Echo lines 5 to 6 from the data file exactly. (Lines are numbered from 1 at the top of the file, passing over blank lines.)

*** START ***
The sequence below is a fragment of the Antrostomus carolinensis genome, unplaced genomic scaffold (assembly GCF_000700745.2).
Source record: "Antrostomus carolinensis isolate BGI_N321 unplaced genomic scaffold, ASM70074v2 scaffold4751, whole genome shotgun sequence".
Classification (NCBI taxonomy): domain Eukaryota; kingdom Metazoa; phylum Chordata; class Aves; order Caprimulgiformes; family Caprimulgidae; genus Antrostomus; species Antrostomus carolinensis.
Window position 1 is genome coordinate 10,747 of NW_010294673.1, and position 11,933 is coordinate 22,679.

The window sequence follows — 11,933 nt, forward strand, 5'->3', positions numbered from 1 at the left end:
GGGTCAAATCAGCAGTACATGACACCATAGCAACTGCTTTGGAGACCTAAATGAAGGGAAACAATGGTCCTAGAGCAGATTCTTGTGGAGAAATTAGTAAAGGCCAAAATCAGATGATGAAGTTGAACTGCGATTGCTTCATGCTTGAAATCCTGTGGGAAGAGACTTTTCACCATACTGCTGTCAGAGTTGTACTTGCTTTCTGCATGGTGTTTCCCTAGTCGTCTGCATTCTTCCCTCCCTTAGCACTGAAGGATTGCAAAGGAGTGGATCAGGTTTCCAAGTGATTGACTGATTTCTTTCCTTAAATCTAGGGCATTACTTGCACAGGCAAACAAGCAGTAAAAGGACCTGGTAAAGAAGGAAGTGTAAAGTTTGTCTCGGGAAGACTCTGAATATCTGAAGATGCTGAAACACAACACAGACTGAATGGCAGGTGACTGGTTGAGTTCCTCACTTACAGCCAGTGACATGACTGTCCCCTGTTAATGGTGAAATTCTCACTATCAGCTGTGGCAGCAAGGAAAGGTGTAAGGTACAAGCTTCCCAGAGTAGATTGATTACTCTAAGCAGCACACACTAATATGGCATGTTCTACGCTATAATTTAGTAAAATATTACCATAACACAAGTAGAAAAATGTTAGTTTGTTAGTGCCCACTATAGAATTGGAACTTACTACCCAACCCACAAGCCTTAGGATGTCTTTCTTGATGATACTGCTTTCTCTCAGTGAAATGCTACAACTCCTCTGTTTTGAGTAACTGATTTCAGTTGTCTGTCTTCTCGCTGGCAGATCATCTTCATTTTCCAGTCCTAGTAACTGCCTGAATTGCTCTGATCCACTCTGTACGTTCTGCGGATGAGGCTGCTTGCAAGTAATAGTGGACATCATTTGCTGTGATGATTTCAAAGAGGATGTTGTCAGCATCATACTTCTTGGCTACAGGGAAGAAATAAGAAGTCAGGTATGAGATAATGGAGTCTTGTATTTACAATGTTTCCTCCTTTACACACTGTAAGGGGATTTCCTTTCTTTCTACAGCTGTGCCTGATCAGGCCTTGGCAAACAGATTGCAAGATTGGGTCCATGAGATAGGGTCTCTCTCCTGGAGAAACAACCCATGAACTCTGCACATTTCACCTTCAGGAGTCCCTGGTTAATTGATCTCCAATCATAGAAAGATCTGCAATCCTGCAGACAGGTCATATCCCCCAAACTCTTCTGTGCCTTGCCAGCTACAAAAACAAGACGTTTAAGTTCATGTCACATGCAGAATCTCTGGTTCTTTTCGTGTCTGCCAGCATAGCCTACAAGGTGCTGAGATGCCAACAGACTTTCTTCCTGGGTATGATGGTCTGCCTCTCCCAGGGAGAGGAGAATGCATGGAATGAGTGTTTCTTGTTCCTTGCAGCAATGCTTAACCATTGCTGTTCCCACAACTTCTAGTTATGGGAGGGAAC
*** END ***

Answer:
The window sequence follows — 11,933 nt, forward strand, 5'->3', positions numbered from 1 at the left end:
GGGTCAAATCAGCAGTACATGACACCATAGCAACTGCTTTGGAGACCTAAATGAAGGGAAACAATGGTCCTAGAGCAGATTCTTGTGGAGAAATTAGTAAAGGCCAAAATCAGATGATGAAGTTGAACTGCGATTGCTTCATGCTTGAAATCCTGTGGGAAGAGACTTTTCACCATACTGCTGTCAGAGTTGTACTTGCTTTCTGCATGGTGTTTCCCTAGTCGTCTGCATTCTTCCCTCCCTTAGCACTGAAGGATTGCAAAGGAGTGGATCAGGTTTCCAAGTGATTGACTGATTTCTTTCCTTAAATCTAGGGCATTACTTGCACAGGCAAACAAGCAGTAAAAGGACCTGGTAAAGAAGGAAGTGTAAAGTTTGTCTCGGGAAGACTCTGAATATCTGAAGATGCTGAAACACAACACAGACTGAATGGCAGGTGACTGGTTGAGTTCCTCACTTACAGCCAGTGACATGACTGTCCCCTGTTAATGGTGAAATTCTCACTATCAGCTGTGGCAGCAAGGAAAGGTGTAAGGTACAAGCTTCCCAGAGTAGATTGATTACTCTAAGCAGCACACACTAATATGGCATGTTCTACGCTATAATTTAGTAAAATATTACCATAACACAAGTAGAAAAATGTTAGTTTGTTAGTGCCCACTATAGAATTGGAACTTACTACCCAACCCACAAGCCTTAGGATGTCTTTCTTGATGATACTGCTTTCTCTCAGTGAAATGCTACAACTCCTCTGTTTTGAGTAACTGATTTCAGTTGTCTGTCTTCTCGCTGGCAGATCATCTTCATTTTCCAGTCCTAGTAACTGCCTGAATTGCTCTGATCCACTCTGTACGTTCTGCGGATGAGGCTGCTTGCAAGTAATAGTGGACATCATTTGCTGTGATGATTTCAAAGAGGATGTTGTCAGCATCATACTTCTTGGCTACAGGGAAGAAATAAGAAGTCAGGTATGAGATAATGGAGTCTTGTATTTACAATGTTTCCTCCTTTACACACTGTAAGGGGATTTCCTTTCTTTCTACAGCTGTGCCTGATCAGGCCTTGGCAAACAGATTGCAAGATTGGGTCCATGAGATAGGGTCTCTCTCCTGGAGAAACAACCCATGAACTCTGCACATTTCACCTTCAGGAGTCCCTGGTTAATTGATCTCCAATCATAGAAAGATCTGCAATCCTGCAGACAGGTCATATCCCCCAAACTCTTCTGTGCCTTGCCAGCTACAAAAACAAGACGTTTAAGTTCATGTCACATGCAGAATCTCTGGTTCTTTTCGTGTCTGCCAGCATAGCCTACAAGGTGCTGAGATGCCAACAGACTTTCTTCCTGGGTATGATGGTCTGCCTCTCCCAGGGAGAGGAGAATGCATGGAATGAGTGTTTCTTGTTCCTTGCAGCAATGCTTAACCATTGCTGTTCCCACAACTTCTAGTTATGGGAGGGAAC